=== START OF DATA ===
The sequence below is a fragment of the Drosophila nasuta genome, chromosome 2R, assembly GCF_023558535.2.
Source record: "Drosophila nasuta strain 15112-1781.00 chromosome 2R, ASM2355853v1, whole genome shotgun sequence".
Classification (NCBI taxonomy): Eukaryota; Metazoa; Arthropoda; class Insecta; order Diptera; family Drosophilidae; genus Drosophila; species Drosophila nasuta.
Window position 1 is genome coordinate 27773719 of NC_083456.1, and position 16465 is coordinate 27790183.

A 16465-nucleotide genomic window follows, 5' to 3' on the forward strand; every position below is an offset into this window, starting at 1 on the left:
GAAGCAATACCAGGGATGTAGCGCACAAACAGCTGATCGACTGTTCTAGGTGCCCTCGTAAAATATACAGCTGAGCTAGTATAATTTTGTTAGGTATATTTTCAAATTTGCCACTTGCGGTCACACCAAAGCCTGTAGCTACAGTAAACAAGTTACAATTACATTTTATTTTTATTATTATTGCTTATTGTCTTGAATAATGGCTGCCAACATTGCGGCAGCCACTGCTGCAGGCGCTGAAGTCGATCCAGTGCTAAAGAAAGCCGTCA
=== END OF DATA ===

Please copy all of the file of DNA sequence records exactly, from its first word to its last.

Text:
The sequence below is a fragment of the Drosophila nasuta genome, chromosome 2R, assembly GCF_023558535.2.
Source record: "Drosophila nasuta strain 15112-1781.00 chromosome 2R, ASM2355853v1, whole genome shotgun sequence".
Classification (NCBI taxonomy): Eukaryota; Metazoa; Arthropoda; class Insecta; order Diptera; family Drosophilidae; genus Drosophila; species Drosophila nasuta.
Window position 1 is genome coordinate 27773719 of NC_083456.1, and position 16465 is coordinate 27790183.

A 16465-nucleotide genomic window follows, 5' to 3' on the forward strand; every position below is an offset into this window, starting at 1 on the left:
GAAGCAATACCAGGGATGTAGCGCACAAACAGCTGATCGACTGTTCTAGGTGCCCTCGTAAAATATACAGCTGAGCTAGTATAATTTTGTTAGGTATATTTTCAAATTTGCCACTTGCGGTCACACCAAAGCCTGTAGCTACAGTAAACAAGTTACAATTACATTTTATTTTTATTATTATTGCTTATTGTCTTGAATAATGGCTGCCAACATTGCGGCAGCCACTGCTGCAGGCGCTGAAGTCGATCCAGTGCTAAAGAAAGCCGTCA